Apple Inc. (AAPL.O) is set to unveil its new video streaming service on Monday. The much-anticipated launch highlights both Apple’s ambitious foray into original programming and its growing focus on the services side of its business.  

“It’s going to be a paradigm shift,” long-time Apple watcher and venture capitalist Gene Munster of Loup Ventures told BNN Bloomberg in a phone interview. “They really want to add a services layer to their hardware and software.”

Apple has reportedly teamed up with A-list talent, from Reese Witherspoon to J.J. Abrams, to ensure a splashy debut.

Munster estimates Apple is spending US$1 billion on its initial content rollout. He expects the number of original shows to be limited at first, with roughly five series to start, and each one consisting of 10 to 20 episodes. While that’s modest compared to streaming giant Netflix Inc., Munster said Apple could easily have 30 to 40 original TV shows and films under its belt within two years. Other industry watchers also expect Apple’s rollout of original content to quickly gain steam. 

"We believe Monday's announcement is just the tip of the iceberg for Apple CEO Tim Cook's broader streaming content strategy to take hold," Wedbush technology analyst Daniel Ives said in a research report this week.

Apple is motivated to build out its services business. As iPhone sales slow, the company wants to capitalize on its existing user base. There are currently more than 900 million iPhones in use around the world and a whopping 1.4 billion active Apple devices in total.

Still, Apple faces fierce competition as it joins Netflix (NFLX.O), Hulu, Inc. (AMZN.O) and other companies placing big bets on the continued growth of online video services.

“While they have been in the video business for years via iTunes as well as Apple TV, they are clearly late to the streaming service category,” Bruce Leichtman, media analyst and president of Leichtman Research Group, told BNN Bloomberg in an email.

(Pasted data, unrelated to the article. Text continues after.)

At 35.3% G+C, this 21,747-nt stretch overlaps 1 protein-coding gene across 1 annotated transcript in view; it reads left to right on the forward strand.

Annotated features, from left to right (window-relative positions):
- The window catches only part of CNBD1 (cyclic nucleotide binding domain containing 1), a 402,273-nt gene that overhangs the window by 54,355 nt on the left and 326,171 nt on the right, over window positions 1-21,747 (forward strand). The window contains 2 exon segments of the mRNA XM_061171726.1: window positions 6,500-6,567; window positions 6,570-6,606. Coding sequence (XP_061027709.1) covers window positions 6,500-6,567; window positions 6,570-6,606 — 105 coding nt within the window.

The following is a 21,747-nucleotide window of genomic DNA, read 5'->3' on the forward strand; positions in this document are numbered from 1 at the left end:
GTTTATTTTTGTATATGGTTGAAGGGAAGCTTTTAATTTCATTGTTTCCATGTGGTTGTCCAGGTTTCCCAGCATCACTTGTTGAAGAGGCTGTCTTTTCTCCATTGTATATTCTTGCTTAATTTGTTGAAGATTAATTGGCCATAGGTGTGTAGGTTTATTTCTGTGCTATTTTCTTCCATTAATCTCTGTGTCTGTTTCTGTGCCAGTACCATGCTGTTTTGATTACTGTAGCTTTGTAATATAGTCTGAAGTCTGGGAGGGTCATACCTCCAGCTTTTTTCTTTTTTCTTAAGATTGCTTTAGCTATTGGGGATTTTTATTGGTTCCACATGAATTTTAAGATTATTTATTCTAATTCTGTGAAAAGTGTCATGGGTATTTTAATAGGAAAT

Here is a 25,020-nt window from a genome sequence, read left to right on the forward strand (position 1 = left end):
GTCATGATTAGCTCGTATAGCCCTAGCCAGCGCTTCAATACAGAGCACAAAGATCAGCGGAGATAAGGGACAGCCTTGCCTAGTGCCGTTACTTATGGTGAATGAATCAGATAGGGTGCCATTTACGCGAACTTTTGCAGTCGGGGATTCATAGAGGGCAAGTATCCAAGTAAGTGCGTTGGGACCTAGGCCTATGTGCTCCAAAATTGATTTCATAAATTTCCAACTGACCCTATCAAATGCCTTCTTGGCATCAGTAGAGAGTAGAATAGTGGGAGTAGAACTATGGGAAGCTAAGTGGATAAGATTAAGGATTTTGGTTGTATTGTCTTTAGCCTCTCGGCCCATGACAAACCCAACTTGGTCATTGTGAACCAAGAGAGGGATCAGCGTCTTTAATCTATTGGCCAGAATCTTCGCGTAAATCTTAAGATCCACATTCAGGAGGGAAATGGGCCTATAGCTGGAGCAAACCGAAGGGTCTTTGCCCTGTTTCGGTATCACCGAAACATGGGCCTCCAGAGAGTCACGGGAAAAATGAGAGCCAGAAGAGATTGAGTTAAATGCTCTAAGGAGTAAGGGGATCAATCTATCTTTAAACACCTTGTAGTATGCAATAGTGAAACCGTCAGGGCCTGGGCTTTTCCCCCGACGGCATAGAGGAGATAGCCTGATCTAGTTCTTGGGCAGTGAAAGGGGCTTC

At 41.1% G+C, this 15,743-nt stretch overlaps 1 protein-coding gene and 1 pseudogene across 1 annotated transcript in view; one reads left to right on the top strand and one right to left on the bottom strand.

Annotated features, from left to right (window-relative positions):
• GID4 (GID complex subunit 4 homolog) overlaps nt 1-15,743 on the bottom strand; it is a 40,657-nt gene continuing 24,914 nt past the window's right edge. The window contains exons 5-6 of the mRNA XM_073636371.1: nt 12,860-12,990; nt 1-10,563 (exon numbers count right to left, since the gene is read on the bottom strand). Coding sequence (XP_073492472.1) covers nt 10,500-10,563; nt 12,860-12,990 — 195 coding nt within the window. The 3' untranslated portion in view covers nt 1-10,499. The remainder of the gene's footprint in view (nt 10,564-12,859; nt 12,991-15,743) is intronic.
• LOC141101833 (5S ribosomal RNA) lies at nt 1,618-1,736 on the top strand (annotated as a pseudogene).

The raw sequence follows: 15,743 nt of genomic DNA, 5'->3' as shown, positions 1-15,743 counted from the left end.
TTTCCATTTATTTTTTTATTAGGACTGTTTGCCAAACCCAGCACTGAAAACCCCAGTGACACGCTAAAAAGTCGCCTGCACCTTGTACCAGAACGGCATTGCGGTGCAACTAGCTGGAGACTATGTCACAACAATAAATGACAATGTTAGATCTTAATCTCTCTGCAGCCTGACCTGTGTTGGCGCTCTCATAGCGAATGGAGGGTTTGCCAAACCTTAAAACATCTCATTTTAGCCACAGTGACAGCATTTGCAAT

Services made up less than 13 per cent of Apple’s revenue in its most recent quarter. But that figure has more than doubled in the past five years.

Apple Music subscribers are one of the reasons for that growth. Launched in 2015 long after Spotify Technology SA’s debut, the service reportedly reached 56 million subscribers by the end of 2018.

Apple charges a $9.99 monthly fee (or $14.99 a month as part of a family plan). Analysts at Bloomberg’s research unit, Bloomberg Intelligence, estimate Apple Music generated US$5.7 billion in sales for the tech giant last year.


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    Loup Ventures’ Munster sees original TV shows and films as a potentially bigger market for Apple.

    “Music is hard to differentiate,” Munster noted. “We think the video offering is more compelling because it’s original.”

    This week, Wedbush’s Ives said in his research note that he expects Apple could reach 100 million subscribers in the next three to five years.  

    Munster is as optimistic, if not more so.

    “We think they could get towards 150 million subscribers, which is the same size as Netflix is today,” Munster said, noting his forecast is based on growth over a seven-year period.

    Of course, the list of streaming players seems to get longer by the day. Along with heavyweights such as Netflix and Amazon, Walt Disney Co. (DIS.N) is preparing to unveil its much anticipated “Disney+” service at its upcoming investor day on April 11.

    “This is at least a six-way battle, of epic proportions,” tech expert Jim Anderson, CEO of Social Flow, told BNN Bloomberg in an email. “Every one of these services is competing both for your screen time and your subscription dollars.”

    But if Munster’s forecast is correct, Apple’s Hollywood adventure could turn into a US$15-billion annual revenue business in the not too distant future. That’s not bad for being late to the party.

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